The next graph shows the transaction volume of resale versus new-built properties in Tokyo 23 wards over the past ten years. The transaction volumes of resale market showed a gradual increase, while the new-built condo supply slowed down after 2013.
Properties below 20 years are actively sought after
New-built housing has always been the most preferred option for Japanese, because historically, houses in Japan were built by wood. It was believed that the newer the house, the better would be its durability. However, the situations are different today. With fewer new-built options and the advancement of superior construction qualities, resale apartments are generally now more accepted.
As more buyers opt for resale markets as a substitute for new-built apartments, it resulted in most transaction volumes concentrated in the relatively new buildings with age below 20 years. In terms of the transaction ratio against the supply, the buildings aged between 6 to 10 years show the highest demand last year, followed by those of 11 to 15 years, 16 to 20 years and 0 to 5 years.
Recommendation is up to 15 years old
The observations showed that the highest transaction volume is for resale properties within 20 years old. Therefore, investing in property below 15 years is the best recommendation when we consider the exit timing as well. Although buildings of 20 years old may sound “old” for overseas investors, the locals feel differently. Traditionally, the Japanese adore new-built properties, but more people are now realizing that the construction qualities after the turn of the millennium have become excellent to provide strong durability. This is especially so for properties from established developers which are well-maintained in very good conditions, that makes little difference when compared to the new-built ones.
Many Japanese developers have their own prestige brand names for their condominiums. Therefore, they put in their utmost efforts in maintaining their quality and reputation. Often, the building management is by developer’s subsidiary company so as an assurance that the same brand quality will be achieved.
Because of the superior construction quality, it is unlikely that owners of such condominiums will need to pay substantial amounts for maintenance in the first 10 years. That is why many property management companies offer guarantee plans that cover minor repair costs, as there is not much expense expected during that timeline.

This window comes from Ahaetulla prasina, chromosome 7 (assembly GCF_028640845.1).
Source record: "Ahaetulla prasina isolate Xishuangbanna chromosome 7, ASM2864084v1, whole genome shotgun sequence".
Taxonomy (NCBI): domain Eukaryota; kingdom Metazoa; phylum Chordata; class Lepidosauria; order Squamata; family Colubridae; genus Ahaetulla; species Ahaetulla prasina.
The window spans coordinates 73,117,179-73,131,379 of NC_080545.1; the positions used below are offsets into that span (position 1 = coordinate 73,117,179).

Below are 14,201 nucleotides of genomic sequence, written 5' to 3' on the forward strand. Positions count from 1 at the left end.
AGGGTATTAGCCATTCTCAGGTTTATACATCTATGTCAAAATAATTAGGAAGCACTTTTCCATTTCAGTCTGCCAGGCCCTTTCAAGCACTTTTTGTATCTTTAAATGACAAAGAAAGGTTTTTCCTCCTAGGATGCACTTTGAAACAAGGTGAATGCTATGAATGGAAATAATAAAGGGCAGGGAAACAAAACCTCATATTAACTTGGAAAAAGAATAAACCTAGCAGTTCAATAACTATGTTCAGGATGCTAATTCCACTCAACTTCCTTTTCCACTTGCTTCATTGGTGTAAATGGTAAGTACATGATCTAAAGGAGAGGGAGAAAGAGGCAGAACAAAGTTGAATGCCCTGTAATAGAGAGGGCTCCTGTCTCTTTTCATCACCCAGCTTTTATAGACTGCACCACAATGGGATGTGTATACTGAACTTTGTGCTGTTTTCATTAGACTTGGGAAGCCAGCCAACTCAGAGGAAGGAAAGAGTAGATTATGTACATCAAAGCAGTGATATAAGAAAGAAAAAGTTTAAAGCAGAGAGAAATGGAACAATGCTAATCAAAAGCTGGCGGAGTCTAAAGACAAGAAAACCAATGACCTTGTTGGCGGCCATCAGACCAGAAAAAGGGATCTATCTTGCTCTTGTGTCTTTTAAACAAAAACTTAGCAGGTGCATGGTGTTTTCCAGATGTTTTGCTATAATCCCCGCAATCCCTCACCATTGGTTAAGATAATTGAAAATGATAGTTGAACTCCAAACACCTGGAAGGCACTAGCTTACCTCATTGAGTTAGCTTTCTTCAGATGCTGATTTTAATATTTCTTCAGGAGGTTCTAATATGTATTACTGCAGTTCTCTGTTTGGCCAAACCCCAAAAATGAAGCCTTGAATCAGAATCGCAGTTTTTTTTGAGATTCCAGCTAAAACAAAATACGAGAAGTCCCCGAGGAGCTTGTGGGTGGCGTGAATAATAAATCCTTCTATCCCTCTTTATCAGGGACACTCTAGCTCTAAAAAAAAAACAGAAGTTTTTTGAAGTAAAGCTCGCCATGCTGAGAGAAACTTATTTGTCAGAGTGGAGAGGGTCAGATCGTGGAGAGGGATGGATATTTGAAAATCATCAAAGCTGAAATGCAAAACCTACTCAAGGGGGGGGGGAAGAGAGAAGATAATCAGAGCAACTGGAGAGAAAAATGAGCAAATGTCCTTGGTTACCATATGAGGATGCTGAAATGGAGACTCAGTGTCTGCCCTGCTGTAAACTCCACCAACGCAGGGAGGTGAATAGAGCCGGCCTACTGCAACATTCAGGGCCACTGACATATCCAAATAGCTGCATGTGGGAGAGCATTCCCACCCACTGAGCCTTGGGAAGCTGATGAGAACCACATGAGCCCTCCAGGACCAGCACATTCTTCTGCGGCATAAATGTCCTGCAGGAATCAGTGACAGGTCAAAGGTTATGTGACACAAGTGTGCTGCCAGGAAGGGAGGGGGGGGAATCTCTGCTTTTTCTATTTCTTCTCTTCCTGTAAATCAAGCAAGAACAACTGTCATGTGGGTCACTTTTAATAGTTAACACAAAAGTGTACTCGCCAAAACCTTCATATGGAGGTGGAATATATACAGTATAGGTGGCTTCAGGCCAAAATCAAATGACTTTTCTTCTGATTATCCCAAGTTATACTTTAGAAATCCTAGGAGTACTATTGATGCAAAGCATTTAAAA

After the first decade, some replacements of appliances like air-cons, dishwashers, water-heaters may be required due to service lifespans, but in general, the properties will look no inferior to new-built ones and are equally competitive in the markets.
Property price continues to grow in prime locations
Both resale and new-built condominiums in Tokyo have been on a steep price growth since 2013. The growth until 2016 were largely affected by the great expectations towards Tokyo Olympic game, which has brought significant impacts on the property markets not only in Tokyo central, but also to surrounding areas. The growth in the most recent years was due to more sustainable and rational factors. Good connectivity, prime locations, redevelopment and superior quality apartments are enjoying appreciation, whereas those properties without these factors are being left behind from the continuous growths.
The demand for a good property in terms of quality and location is expected to remain strong in central area, as working in office is still a daily norm for majority. The shortage of new home supply will continue, as land acquisitions will remain competitive in prime locations, which in turn will push up values of the existing good properties. It is therefore a good opportunity to widen your options to consider resale properties with strong growth factors.
Back in 2013, almost any property near Tokyo could have price appreciation, but now, the real "good" property can continue to grow.